Britain’s intelligence agency, MI5, has begun an internal review of how it handled intelligence on Manchester suicide bomber Salman Abedi, who was known to the authorities but not under active investigation, a source told Reuters on Monday.

Interior Minister Amber Rudd said the review was the “right first step” for the intelligence agency to take in the wake of the May 22 bombing that left 22 people dead after a concert by American singer Ariana Grande.

MI5 is subject to scrutiny by a committee of Parliament, and it is highly unusual for British authorities to make public that the security service is conducting its own internal investigation into possible lapses.

“The review will look at what was known about Abedi, what decisions were made about the intelligence and what, if anything, could have been done differently,” the source said, speaking on condition of anonymity.

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Even this police officer got emotional looking at flowers and tributes left in St Ann’s Square in Manchester, England, on Monday. (Owen Humphreys/PA via AP)

“This is a review that would seek to answer whether there are lessons to be learned from how the Security Service handled the intelligence on Abedi.”

The source told Reuters that Abedi was not among the 3,000 people currently under active investigation by MI5, although he was one of about 20,000 people known to the agency, which focuses on countering terrorism and espionage.

The BBC said MI5 was alerted at least three times to the ‘extremist views’ of Abedi, a 22-year-old who grew up in Manchester in a family of immigrants from Libya. It was not possible to confirm that report.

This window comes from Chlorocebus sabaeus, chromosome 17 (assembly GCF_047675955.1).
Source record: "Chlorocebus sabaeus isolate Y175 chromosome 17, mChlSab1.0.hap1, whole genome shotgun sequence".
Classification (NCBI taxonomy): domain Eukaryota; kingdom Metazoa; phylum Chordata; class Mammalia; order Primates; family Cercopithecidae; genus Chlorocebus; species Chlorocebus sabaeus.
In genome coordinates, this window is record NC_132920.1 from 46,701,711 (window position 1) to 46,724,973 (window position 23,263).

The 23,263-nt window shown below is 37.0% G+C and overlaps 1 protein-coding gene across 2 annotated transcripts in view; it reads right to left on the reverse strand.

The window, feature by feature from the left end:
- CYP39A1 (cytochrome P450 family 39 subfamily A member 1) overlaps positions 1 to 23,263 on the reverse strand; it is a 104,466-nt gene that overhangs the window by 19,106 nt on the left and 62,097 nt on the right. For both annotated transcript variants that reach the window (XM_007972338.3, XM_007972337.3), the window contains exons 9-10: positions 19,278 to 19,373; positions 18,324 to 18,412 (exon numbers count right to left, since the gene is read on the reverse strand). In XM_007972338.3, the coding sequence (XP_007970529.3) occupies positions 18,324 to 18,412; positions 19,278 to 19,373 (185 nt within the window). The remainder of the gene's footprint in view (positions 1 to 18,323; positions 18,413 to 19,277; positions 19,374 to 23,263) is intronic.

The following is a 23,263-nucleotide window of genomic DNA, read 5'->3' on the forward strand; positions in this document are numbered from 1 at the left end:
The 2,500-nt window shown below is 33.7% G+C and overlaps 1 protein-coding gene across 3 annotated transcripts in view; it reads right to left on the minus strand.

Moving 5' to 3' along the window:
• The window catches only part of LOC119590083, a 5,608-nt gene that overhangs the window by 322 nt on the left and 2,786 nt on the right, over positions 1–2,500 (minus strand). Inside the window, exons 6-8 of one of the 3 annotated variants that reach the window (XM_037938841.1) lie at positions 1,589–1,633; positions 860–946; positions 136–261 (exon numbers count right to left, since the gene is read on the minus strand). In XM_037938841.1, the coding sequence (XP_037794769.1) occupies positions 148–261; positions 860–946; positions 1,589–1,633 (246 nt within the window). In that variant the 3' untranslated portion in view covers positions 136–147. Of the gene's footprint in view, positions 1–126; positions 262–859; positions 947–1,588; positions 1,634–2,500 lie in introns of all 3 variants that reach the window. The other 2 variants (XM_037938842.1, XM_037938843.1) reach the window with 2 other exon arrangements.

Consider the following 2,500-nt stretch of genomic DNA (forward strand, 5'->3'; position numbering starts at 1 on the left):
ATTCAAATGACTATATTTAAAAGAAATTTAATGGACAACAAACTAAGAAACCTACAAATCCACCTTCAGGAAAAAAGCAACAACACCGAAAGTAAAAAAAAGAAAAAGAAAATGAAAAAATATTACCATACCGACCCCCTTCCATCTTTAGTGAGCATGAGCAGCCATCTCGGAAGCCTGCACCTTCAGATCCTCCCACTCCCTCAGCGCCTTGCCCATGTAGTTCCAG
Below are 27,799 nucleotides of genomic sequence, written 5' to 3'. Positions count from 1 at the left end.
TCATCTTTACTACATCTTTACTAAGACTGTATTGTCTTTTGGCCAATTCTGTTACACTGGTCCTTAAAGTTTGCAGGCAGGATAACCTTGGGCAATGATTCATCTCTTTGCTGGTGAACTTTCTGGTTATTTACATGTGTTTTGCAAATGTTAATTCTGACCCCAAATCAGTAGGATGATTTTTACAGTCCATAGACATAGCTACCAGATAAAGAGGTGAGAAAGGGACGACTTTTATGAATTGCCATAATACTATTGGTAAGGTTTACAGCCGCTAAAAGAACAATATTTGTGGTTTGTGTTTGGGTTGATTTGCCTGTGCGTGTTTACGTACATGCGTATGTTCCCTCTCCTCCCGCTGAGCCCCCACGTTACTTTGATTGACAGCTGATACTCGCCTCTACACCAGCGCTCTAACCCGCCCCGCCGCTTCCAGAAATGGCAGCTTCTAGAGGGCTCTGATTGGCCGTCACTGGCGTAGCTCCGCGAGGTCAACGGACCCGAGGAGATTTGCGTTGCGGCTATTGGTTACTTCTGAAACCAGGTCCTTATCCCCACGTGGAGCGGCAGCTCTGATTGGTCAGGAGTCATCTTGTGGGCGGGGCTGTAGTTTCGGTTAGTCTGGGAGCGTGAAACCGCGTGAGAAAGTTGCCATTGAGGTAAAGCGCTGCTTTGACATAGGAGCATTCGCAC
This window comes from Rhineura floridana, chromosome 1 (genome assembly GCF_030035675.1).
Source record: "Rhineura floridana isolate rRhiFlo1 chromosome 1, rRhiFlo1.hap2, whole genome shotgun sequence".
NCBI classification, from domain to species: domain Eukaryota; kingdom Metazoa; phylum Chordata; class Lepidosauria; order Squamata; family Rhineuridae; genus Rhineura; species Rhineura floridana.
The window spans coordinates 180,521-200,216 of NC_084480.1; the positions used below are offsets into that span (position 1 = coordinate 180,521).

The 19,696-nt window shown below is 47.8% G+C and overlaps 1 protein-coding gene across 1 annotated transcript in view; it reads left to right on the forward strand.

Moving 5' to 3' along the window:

“This is an ongoing investigation so I’m not going to be drawn into comments on the actual man who committed this crime,” Rudd told BBC television, declining to say what was known about Abedi and when.

Arrest in southeast England

Also on Monday, British police arrested a 23-year-old man on the south coast of England, hundreds of kilometres south of Manchester.

Greater Manchester Police said the man was arrested in Shoreham-by-Sea on suspicion of terrorism offences, and an address there was being searched.

The arrest is the 16th since the attack, with 14 currently in custody.

The suspects have not been identified or charged. All are being held on suspicion of violating the Terrorism Act.

Police and security services have said very little about the network believed to be behind Abedi. His elder brother Ismail is among the suspects being held in Britain, and a younger brother and Abedi’s father have been detained in Libya.

Police are scouring 12,960 hours of closed-circuit TV recordings, and have collected more than 630 pieces of evidence and have searched 21 addresses.

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St Ann’s Square in Manchester remains overflowing with flowers and tributes Monday following the deadly arena attack. (Phil Noble/Reuters)

Authorities say Abedi returned to Britain from Libya on May 18, and likely completed assembling his bomb at a rented apartment in central Manchester.

Britain’s official terror threat level was set at critical in the days after the attack, but was downgraded Saturday to severe. The country remains on high alert, however, as officials caution that some suspects who helped Abedi may still be at large.

The alert is front and centre as Britons go to the polls on June 8 to elect a new government.

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